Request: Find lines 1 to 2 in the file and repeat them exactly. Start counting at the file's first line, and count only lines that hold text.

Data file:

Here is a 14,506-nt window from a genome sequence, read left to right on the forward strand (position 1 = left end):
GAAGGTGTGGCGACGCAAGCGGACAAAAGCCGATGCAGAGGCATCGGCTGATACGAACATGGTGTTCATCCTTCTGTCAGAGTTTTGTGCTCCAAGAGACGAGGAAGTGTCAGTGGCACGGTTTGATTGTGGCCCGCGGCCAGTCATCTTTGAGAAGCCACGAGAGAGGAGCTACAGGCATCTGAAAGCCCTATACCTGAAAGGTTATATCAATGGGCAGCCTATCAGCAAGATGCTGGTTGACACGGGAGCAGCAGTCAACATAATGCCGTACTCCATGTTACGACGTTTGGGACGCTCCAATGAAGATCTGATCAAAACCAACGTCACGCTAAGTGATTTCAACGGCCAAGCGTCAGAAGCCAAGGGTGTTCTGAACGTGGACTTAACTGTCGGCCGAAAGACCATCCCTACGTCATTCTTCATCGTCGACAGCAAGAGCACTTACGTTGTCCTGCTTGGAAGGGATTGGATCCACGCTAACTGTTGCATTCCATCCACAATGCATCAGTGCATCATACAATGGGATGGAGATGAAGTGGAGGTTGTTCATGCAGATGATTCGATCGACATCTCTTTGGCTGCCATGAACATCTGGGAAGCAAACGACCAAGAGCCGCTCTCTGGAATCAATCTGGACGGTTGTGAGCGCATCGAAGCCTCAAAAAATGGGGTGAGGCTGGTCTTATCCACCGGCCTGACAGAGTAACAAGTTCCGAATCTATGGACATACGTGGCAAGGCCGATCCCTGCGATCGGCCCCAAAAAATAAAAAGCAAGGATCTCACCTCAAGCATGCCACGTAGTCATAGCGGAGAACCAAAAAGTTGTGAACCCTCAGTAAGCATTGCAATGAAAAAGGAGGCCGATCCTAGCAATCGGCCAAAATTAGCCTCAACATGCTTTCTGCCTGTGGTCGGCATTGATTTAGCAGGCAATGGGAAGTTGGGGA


Here is a 14,506-nt window from a genome sequence, read left to right on the forward strand (position 1 = left end):
GAAGGTGTGGCGACGCAAGCGGACAAAAGCCGATGCAGAGGCATCGGCTGATACGAACATGGTGTTCATCCTTCTGTCAGAGTTTTGTGCTCCAAGAGACGAGGAAGTGTCAGTGGCACGGTTTGATTGTGGCCCGCGGCCAGTCATCTTTGAGAAGCCACGAGAGAGGAGCTACAGGCATCTGAAAGCCCTATACCTGAAAGGTTATATCAATGGGCAGCCTATCAGCAAGATGCTGGTTGACACGGGAGCAGCAGTCAACATAATGCCGTACTCCATGTTACGACGTTTGGGACGCTCCAATGAAGATCTGATCAAAACCAACGTCACGCTAAGTGATTTCAACGGCCAAGCGTCAGAAGCCAAGGGTGTTCTGAACGTGGACTTAACTGTCGGCCGAAAGACCATCCCTACGTCATTCTTCATCGTCGACAGCAAGAGCACTTACGTTGTCCTGCTTGGAAGGGATTGGATCCACGCTAACTGTTGCATTCCATCCACAATGCATCAGTGCATCATACAATGGGATGGAGATGAAGTGGAGGTTGTTCATGCAGATGATTCGATCGACATCTCTTTGGCTGCCATGAACATCTGGGAAGCAAACGACCAAGAGCCGCTCTCTGGAATCAATCTGGACGGTTGTGAGCGCATCGAAGCCTCAAAAAATGGGGTGAGGCTGGTCTTATCCACCGGCCTGACAGAGTAACAAGTTCCGAATCTATGGACATACGTGGCAAGGCCGATCCCTGCGATCGGCCCCAAAAAATAAAAAGCAAGGATCTCACCTCAAGCATGCCACGTAGTCATAGCGGAGAACCAAAAAGTTGTGAACCCTCAGTAAGCATTGCAATGAAAAAGGAGGCCGATCCTAGCAATCGGCCAAAATTAGCCTCAACATGCTTTCTGCCTGTGGTCGGCATTGATTTAGCAGGCAATGGGAAGTTGGGGA